There's been some talk about whether either Clinton or Obama would choose the other as VP. My thots are: Clinton would just about have to choose Obama, but Obama has no reason to choose her.
If Clinton wins, she will have very little choice but to choose Obama, for several reasons. He brings a huge number of people to the table, particularly African-Americans. That's normally a solid group for Dems, particularly for a Clinton. But the Clintons have managed to alienate their traditional allies, and healing would be good. Obama also has a superb organization that can raise a lot of money and mobilize hundreds of thousands of people. If she doesn't choose him, lots and lots and lots of people will be pissed off at her. There will probably be some white men who won't vote for a combination of a woman and a black man, but most of those people won't vote for a Democrat.
The next question is whether or not Obama would say yes. There are some theoretical/ethical reasons for him to say no. Does he really want to be part of a Clinton administration? Would it compromise his attempt to move beyond the politics of negativity to say yes to Hillary? That's a real concern. But he could also argue that his highest principle is getting a Democrat elected to office. Some people will accuse him of selling out. But I don't think we can afford to have another Republican as President. Also, if Clinton loses, he'll be in a great position to run again in four years, because people will blame Clinton for the loss, not him. It's mostly a positive for him to run with Clinton.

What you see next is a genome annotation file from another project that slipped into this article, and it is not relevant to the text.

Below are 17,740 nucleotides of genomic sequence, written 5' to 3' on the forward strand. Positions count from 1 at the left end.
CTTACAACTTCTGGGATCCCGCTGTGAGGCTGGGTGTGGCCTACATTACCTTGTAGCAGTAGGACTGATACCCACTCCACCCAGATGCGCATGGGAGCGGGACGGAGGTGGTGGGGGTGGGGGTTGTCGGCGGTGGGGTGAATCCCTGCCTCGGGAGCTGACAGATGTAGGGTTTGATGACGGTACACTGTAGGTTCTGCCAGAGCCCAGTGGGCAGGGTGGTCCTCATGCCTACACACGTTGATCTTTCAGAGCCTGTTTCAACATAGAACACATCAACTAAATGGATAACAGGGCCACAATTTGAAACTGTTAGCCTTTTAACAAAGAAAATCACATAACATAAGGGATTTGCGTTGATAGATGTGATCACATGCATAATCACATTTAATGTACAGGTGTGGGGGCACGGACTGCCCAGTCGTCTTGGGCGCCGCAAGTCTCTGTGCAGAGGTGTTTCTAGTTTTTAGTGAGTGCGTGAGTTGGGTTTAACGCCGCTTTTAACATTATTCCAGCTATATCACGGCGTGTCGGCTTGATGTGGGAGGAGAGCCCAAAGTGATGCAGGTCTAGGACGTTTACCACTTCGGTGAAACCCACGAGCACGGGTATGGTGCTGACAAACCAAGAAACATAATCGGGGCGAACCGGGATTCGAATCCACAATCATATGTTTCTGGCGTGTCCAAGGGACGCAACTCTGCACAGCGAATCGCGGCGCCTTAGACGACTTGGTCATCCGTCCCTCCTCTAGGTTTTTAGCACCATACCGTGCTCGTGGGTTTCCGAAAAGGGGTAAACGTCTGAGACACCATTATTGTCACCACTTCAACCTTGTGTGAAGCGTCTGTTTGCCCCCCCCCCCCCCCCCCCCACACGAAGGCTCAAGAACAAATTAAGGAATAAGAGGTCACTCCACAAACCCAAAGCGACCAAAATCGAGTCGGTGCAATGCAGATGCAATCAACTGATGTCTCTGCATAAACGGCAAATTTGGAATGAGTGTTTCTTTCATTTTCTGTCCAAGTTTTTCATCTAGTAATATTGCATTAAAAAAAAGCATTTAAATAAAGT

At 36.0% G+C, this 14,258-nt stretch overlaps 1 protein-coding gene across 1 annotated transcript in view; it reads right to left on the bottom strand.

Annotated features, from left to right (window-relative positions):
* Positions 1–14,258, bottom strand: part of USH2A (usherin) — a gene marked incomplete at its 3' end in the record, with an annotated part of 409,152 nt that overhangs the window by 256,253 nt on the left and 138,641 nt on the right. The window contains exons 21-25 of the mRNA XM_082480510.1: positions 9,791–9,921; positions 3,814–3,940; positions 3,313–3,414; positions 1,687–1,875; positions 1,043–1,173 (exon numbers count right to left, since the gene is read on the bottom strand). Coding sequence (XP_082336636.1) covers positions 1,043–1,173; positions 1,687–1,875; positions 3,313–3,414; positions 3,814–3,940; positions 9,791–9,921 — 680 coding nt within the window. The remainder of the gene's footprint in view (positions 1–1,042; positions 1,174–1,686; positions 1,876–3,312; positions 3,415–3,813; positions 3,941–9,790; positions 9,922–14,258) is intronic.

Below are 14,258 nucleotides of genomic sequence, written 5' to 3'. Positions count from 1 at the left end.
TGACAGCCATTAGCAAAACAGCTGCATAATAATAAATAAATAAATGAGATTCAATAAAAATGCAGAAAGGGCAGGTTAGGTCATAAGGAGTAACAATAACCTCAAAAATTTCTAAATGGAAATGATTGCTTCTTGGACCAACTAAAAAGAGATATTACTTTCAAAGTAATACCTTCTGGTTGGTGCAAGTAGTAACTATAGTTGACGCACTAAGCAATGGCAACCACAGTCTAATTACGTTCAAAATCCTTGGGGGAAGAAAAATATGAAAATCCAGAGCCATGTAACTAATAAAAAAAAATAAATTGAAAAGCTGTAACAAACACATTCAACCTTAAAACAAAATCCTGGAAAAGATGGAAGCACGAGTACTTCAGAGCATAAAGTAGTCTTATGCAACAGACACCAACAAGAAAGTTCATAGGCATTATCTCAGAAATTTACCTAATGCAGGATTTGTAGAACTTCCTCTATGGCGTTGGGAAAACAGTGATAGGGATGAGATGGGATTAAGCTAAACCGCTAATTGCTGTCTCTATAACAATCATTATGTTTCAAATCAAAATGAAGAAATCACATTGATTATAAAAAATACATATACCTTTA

But Obama-Clinton? Not such a good idea. Her presence would alienate a lot of people. Obama likes to talk about "Obama Republicans," i.e. people who will cross party lines because they are sick of partisanship, and believe in his cause of finding common solutions to our problems. Like the "Reagan Democrats" of the 1980's. The potential for this kind of bipartisanship is part of why I like Obama. But if she's on the ticket, those people are history. I think Obama would do well to choose a woman as his VP, particularly a woman governor. But it's not essential for him to do so. He was raised by a single mother, he's married to a strong woman, and he has two daughters - he's very sympathetic to the concerns of women. I think he can communicate that without Hillary being part of the equation.